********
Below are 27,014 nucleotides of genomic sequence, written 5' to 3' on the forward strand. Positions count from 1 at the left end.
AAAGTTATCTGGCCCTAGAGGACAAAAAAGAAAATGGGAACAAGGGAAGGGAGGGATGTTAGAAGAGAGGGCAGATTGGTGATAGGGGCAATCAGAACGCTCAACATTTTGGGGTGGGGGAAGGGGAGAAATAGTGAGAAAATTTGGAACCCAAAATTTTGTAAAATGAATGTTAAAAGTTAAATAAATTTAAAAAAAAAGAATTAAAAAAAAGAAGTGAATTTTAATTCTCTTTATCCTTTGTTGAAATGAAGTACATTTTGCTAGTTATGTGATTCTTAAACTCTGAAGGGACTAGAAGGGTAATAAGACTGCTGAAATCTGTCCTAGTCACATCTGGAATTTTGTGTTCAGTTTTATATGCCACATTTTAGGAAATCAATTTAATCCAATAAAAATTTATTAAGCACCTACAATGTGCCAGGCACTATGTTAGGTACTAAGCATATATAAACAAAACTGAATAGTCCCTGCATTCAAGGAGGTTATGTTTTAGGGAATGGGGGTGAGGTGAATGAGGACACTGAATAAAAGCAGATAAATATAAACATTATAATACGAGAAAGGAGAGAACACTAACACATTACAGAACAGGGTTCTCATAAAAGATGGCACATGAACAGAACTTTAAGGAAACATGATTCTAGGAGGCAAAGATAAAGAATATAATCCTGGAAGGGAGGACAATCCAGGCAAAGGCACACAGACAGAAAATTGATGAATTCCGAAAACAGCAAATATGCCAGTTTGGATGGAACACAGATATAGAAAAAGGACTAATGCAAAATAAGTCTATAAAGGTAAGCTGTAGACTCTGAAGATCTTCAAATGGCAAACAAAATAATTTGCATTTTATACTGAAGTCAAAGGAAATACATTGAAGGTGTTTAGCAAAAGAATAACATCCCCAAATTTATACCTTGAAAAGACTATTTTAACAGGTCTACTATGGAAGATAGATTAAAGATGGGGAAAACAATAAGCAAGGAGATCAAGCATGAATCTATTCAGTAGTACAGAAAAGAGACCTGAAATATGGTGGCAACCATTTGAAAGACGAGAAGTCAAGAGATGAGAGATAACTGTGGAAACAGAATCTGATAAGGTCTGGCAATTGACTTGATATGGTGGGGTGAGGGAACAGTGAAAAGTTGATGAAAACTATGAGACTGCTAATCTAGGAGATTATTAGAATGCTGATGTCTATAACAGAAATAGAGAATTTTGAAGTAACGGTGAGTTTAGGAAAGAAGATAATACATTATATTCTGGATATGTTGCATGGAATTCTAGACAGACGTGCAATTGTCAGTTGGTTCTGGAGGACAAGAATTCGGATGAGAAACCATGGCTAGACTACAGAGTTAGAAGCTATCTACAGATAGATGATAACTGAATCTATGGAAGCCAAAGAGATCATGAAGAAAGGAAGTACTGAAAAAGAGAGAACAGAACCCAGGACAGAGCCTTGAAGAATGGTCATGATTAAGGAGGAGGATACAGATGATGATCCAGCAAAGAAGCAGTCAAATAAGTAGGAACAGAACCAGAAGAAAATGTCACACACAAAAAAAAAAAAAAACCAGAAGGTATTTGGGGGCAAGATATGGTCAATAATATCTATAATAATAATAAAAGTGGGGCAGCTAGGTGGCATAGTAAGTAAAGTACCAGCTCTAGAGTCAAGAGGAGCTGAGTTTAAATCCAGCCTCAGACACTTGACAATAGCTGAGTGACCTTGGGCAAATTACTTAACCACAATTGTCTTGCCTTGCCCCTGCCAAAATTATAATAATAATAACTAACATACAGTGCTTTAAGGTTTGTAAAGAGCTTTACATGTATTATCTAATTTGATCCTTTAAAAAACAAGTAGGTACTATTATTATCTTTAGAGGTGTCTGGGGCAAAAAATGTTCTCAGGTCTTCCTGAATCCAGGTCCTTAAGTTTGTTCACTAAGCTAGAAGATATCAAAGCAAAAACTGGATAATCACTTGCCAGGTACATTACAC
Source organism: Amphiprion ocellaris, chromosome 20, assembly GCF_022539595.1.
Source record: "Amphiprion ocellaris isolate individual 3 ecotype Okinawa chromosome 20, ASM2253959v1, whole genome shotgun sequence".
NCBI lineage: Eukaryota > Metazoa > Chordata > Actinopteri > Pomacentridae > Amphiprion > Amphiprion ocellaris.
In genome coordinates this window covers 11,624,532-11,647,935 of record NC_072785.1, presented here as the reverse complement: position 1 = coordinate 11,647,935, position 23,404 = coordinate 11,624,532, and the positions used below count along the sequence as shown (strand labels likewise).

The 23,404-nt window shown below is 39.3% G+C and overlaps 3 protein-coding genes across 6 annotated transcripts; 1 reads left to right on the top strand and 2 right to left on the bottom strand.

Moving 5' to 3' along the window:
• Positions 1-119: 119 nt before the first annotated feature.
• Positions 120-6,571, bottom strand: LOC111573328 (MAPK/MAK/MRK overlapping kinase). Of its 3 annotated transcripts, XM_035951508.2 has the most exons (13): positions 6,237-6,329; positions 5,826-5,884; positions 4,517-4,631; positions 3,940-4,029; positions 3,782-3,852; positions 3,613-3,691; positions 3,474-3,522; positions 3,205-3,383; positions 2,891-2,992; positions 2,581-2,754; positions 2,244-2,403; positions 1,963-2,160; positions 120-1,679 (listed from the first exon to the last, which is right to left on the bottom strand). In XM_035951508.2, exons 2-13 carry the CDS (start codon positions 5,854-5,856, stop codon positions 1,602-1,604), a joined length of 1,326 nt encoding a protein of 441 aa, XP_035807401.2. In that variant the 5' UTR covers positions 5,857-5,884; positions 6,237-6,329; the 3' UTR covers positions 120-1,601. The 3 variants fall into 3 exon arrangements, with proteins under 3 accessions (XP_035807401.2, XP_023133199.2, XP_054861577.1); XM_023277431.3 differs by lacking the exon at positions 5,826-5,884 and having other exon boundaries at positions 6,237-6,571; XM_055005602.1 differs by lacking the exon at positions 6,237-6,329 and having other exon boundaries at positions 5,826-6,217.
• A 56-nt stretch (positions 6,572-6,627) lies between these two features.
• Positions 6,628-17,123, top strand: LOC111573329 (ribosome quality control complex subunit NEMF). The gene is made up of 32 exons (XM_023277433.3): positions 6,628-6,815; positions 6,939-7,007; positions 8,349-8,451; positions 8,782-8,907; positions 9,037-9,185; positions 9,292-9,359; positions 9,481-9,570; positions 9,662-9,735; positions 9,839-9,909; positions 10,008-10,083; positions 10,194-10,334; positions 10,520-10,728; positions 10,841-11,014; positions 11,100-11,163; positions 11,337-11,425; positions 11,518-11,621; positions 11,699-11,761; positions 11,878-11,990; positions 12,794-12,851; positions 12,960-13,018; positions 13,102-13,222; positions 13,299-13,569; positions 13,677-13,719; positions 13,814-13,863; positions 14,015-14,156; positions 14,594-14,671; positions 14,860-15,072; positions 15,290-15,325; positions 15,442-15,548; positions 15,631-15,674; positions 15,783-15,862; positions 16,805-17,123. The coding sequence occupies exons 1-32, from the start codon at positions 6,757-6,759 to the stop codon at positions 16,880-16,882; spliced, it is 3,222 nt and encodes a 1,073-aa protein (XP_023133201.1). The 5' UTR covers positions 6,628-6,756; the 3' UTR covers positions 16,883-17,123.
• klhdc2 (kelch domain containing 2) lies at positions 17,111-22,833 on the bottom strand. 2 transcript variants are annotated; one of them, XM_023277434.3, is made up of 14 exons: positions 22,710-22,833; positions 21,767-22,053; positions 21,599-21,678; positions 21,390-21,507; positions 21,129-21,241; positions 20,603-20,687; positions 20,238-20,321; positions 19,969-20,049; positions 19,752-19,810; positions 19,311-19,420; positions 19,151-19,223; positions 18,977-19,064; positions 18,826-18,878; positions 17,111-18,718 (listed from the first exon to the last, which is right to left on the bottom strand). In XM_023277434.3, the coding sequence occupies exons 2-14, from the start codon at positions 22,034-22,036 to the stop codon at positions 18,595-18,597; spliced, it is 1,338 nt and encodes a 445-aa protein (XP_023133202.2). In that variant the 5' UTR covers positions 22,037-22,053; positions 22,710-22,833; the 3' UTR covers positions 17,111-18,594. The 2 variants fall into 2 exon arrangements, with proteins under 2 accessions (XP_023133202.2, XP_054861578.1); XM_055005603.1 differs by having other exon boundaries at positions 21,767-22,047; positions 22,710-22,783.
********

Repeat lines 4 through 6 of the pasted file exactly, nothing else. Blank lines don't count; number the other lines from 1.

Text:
Source record: "Amphiprion ocellaris isolate individual 3 ecotype Okinawa chromosome 20, ASM2253959v1, whole genome shotgun sequence".
NCBI lineage: Eukaryota > Metazoa > Chordata > Actinopteri > Pomacentridae > Amphiprion > Amphiprion ocellaris.
In genome coordinates this window covers 11,624,532-11,647,935 of record NC_072785.1, presented here as the reverse complement: position 1 = coordinate 11,647,935, position 23,404 = coordinate 11,624,532, and the positions used below count along the sequence as shown (strand labels likewise).